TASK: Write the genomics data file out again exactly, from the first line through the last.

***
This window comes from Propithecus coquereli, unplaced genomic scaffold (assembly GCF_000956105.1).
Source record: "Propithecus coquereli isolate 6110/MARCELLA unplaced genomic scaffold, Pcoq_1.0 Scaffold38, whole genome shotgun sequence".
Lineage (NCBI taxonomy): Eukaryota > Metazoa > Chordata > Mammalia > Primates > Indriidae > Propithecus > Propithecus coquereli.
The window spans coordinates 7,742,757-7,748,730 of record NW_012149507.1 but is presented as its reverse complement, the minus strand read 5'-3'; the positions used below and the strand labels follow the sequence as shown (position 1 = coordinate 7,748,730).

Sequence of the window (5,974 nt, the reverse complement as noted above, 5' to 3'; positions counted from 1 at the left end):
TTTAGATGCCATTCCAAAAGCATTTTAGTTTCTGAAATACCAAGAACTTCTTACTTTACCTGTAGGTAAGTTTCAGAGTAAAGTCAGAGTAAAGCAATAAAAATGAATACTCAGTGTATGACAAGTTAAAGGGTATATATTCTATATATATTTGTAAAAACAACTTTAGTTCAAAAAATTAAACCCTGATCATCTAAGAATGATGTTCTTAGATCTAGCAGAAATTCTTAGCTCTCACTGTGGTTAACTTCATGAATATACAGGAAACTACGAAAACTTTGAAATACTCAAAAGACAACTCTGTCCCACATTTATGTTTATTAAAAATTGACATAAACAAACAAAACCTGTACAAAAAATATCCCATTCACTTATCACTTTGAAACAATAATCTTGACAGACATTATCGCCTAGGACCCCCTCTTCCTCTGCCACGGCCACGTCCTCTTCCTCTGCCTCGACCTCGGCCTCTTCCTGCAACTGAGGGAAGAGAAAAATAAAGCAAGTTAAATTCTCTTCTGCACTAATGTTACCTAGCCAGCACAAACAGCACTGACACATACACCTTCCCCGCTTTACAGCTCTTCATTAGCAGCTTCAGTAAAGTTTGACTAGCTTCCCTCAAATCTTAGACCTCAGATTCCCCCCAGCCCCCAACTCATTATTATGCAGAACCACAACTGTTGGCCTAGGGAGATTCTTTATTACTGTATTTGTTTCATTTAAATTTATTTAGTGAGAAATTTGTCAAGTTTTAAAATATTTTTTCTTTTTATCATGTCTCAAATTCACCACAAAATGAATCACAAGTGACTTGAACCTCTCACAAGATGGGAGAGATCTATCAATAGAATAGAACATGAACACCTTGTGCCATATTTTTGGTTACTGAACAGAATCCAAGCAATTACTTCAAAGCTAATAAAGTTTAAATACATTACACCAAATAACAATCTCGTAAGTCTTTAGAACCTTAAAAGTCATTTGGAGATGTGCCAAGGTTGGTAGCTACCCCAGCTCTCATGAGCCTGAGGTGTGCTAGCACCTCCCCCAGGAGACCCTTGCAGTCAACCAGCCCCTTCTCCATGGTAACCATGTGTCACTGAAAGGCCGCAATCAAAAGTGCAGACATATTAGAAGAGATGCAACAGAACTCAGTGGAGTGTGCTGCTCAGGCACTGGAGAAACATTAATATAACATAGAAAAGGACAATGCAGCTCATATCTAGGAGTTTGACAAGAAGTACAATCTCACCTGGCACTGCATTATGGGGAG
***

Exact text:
This window comes from Propithecus coquereli, unplaced genomic scaffold (assembly GCF_000956105.1).
Source record: "Propithecus coquereli isolate 6110/MARCELLA unplaced genomic scaffold, Pcoq_1.0 Scaffold38, whole genome shotgun sequence".
Lineage (NCBI taxonomy): Eukaryota > Metazoa > Chordata > Mammalia > Primates > Indriidae > Propithecus > Propithecus coquereli.
The window spans coordinates 7,742,757-7,748,730 of record NW_012149507.1 but is presented as its reverse complement, the minus strand read 5'-3'; the positions used below and the strand labels follow the sequence as shown (position 1 = coordinate 7,748,730).

Sequence of the window (5,974 nt, the reverse complement as noted above, 5' to 3'; positions counted from 1 at the left end):
TTTAGATGCCATTCCAAAAGCATTTTAGTTTCTGAAATACCAAGAACTTCTTACTTTACCTGTAGGTAAGTTTCAGAGTAAAGTCAGAGTAAAGCAATAAAAATGAATACTCAGTGTATGACAAGTTAAAGGGTATATATTCTATATATATTTGTAAAAACAACTTTAGTTCAAAAAATTAAACCCTGATCATCTAAGAATGATGTTCTTAGATCTAGCAGAAATTCTTAGCTCTCACTGTGGTTAACTTCATGAATATACAGGAAACTACGAAAACTTTGAAATACTCAAAAGACAACTCTGTCCCACATTTATGTTTATTAAAAATTGACATAAACAAACAAAACCTGTACAAAAAATATCCCATTCACTTATCACTTTGAAACAATAATCTTGACAGACATTATCGCCTAGGACCCCCTCTTCCTCTGCCACGGCCACGTCCTCTTCCTCTGCCTCGACCTCGGCCTCTTCCTGCAACTGAGGGAAGAGAAAAATAAAGCAAGTTAAATTCTCTTCTGCACTAATGTTACCTAGCCAGCACAAACAGCACTGACACATACACCTTCCCCGCTTTACAGCTCTTCATTAGCAGCTTCAGTAAAGTTTGACTAGCTTCCCTCAAATCTTAGACCTCAGATTCCCCCCAGCCCCCAACTCATTATTATGCAGAACCACAACTGTTGGCCTAGGGAGATTCTTTATTACTGTATTTGTTTCATTTAAATTTATTTAGTGAGAAATTTGTCAAGTTTTAAAATATTTTTTCTTTTTATCATGTCTCAAATTCACCACAAAATGAATCACAAGTGACTTGAACCTCTCACAAGATGGGAGAGATCTATCAATAGAATAGAACATGAACACCTTGTGCCATATTTTTGGTTACTGAACAGAATCCAAGCAATTACTTCAAAGCTAATAAAGTTTAAATACATTACACCAAATAACAATCTCGTAAGTCTTTAGAACCTTAAAAGTCATTTGGAGATGTGCCAAGGTTGGTAGCTACCCCAGCTCTCATGAGCCTGAGGTGTGCTAGCACCTCCCCCAGGAGACCCTTGCAGTCAACCAGCCCCTTCTCCATGGTAACCATGTGTCACTGAAAGGCCGCAATCAAAAGTGCAGACATATTAGAAGAGATGCAACAGAACTCAGTGGAGTGTGCTGCTCAGGCACTGGAGAAACATTAATATAACATAGAAAAGGACAATGCAGCTCATATCTAGGAGTTTGACAAGAAGTACAATCTCACCTGGCACTGCATTATGGGGAG